Over the past decade, academic institutions at all levels have begun to take advantage of digital technology to transform the learning experience for both students and educators. In the following feature, AV Integration takes a look at how Smart Classroom technology is transforming the educational landscape.

In his most recent State of the Nation Address, President Cyril Ramaphosa highlighted the need to introduce technology and improve the level of technology-based subjects at South African schools. “Over the next six years, we will provide every school child in South Africa with digital workbooks and textbooks on a tablet device,” he told the country’s Parliament on 20 June.

While providing school-going children with tablets for academic purposes is, without question, a step in the right direction, it by no means takes full advantage of the wide and revolutionary opportunities that digital technology offers today’s learners. Educational institutions around the world are integrating learning technologies, such as computers, smart devises, specialised software, audience response technology, assistive listening devices, networking and audiovisual capabilities to create interactive and dynamic learning spaces, generally called Smart Classrooms.

In another approach, called the Flipped Classroom, students are provided access to recorded lectures and digital resources to view on their smart devices at home. Activities emerging from the new content, traditionally set as homework, are then carried out during class time with the teacher present. The digitally-enabled Flipped Classroom approach is gaining enormous popularity with students and teachers alike, as learners can view the material at their own pace before class and teachers can spend more time addressing individual problems and providing guidance rather than simply delivering lecture-style lessons.  

Creating a Smart Learning environment, therefore, requires a little more than a few tablets to achieve. As Samsung’s Smart Classroom initiative makes clear, a Smart Classroom can radically transform educational outcomes for children in remote and underserviced communities. However, without the electricity and internet connectivity needed to make tablets and smartboards functional, there is little point. A tablet is most effective in a classroom environment when learners are able to share what they are seeing on their displays with the teacher and vice-versa. This level of functionality requires a solid internet connection with sufficient bandwidth and abundant, cost-effective data, as well as a collaboration platform, a smartboard, and video and audio recording equipment.  Finally, and perhaps most critically, a Smart Classroom needs a teacher who has been adequately trained and who has the confidence needed to operate the available technology.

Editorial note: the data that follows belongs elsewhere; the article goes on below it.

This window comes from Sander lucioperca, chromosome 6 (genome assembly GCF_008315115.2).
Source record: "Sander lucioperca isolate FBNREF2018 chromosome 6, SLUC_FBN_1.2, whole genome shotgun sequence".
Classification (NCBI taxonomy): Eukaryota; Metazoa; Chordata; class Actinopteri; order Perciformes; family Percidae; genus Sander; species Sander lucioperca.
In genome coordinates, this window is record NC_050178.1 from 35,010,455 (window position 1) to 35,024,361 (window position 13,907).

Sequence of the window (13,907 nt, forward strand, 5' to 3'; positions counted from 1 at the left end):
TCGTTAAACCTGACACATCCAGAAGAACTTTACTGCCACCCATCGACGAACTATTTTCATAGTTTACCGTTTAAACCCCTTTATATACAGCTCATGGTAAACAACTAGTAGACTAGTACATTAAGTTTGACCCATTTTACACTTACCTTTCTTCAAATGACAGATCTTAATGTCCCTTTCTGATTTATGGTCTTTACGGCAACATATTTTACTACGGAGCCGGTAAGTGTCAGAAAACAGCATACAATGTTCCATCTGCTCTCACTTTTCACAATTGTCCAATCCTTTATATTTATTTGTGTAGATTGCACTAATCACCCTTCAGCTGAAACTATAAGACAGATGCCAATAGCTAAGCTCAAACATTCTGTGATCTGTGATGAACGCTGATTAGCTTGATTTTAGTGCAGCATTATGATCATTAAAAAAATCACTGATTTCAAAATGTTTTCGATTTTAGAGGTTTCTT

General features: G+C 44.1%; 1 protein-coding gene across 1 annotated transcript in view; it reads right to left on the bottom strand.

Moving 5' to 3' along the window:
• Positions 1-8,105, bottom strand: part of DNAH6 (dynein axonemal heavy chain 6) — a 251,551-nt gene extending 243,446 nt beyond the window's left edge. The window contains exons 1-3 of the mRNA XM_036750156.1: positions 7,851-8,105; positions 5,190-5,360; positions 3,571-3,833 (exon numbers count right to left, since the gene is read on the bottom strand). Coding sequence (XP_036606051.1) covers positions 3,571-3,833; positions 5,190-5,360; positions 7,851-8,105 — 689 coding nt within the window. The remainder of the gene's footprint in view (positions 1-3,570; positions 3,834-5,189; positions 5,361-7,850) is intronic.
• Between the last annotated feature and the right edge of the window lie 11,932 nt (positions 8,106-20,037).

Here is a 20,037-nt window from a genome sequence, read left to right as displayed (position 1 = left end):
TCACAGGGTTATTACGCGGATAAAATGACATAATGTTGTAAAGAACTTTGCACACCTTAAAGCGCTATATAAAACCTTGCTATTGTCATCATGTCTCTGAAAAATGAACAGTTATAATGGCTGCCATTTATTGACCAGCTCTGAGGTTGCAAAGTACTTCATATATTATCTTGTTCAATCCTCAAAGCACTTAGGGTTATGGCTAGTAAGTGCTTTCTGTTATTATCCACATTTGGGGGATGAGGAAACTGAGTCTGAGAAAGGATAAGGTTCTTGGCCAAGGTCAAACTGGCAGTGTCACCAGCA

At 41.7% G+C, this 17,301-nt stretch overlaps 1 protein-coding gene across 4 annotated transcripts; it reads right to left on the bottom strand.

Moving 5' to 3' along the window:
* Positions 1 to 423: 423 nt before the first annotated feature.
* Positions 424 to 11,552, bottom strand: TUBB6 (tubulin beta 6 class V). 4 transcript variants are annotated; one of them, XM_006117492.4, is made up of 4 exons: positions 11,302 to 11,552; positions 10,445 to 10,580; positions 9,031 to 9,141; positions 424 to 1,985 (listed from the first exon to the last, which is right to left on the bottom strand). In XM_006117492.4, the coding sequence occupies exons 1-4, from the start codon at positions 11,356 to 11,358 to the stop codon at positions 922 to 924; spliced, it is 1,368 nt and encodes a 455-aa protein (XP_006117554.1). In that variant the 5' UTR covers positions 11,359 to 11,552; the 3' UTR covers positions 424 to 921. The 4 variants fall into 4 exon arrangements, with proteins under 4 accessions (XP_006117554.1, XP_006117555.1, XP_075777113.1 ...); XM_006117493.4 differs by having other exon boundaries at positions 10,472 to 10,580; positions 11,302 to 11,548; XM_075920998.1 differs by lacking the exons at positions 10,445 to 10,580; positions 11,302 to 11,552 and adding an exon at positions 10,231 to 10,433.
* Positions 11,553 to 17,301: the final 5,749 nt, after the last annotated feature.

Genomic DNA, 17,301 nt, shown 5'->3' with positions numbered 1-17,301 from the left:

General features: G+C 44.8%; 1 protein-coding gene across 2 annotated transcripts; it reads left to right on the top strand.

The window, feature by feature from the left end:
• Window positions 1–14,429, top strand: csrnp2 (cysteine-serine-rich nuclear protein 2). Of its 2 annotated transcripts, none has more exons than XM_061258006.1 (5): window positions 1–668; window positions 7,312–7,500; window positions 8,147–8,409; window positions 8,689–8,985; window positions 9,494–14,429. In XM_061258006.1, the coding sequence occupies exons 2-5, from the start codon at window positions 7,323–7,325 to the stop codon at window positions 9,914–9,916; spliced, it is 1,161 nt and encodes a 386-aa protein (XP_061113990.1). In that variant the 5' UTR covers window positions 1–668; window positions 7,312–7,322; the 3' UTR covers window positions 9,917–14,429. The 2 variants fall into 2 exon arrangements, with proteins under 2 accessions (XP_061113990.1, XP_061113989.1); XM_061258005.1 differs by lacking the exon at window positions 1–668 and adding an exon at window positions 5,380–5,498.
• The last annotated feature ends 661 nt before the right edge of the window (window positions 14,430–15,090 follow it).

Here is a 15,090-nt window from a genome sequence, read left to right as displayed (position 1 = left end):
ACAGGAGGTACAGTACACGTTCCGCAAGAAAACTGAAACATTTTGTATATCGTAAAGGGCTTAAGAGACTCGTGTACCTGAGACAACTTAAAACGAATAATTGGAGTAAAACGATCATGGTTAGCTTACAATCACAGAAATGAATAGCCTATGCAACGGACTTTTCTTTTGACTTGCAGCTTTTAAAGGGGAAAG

When viewed from this angle, the challenges of deploying Smart Classrooms in resource-restricted economies may seem overwhelming. It is, however, important to keep in mind that the potential benefits are well worth the investment, both in the short and long run. If South Africa hopes to become a “player in the Fourth Industrial Revolution,” as President Ramaphosa proposes, we need to provide our children with the same educational opportunities as their counterparts in the developed world.

“With technology, we can achieve universal access to secondary education within a single generation.”

– Phumzile Mlambo-Ngcuka, at the World Economic Forum Annual Meeting in 2015

Smart Classrooms open up opportunities for learners with special needs who have long been excluded from the mainstream education system, as evidenced by our case study at St Vincent’s School for the Deaf in Johannesburg. Technology in the classroom also provides an equal opportunity for learners in remote and impoverished communities to access world-class educational resources, a factor that could become a major disruptor in patterns of inequality in a very short space of time. As Phumzile Mlambo-Ngcuka so memorably stated at the World Economic Forum Annual Meeting in 2015, “With technology, we can achieve universal access to secondary education within a single generation.”

However, it is evident that technologists need to take the initiative in educating policy-makers and educators about how to harness technology to design sustainable, cost-effective and outcomes-driven integrated technology solutions for schools and institutions of higher learning. While the opportunities to radically transform access to quality education for all have never been greater, the risks are equally as great should we falter at this critical time.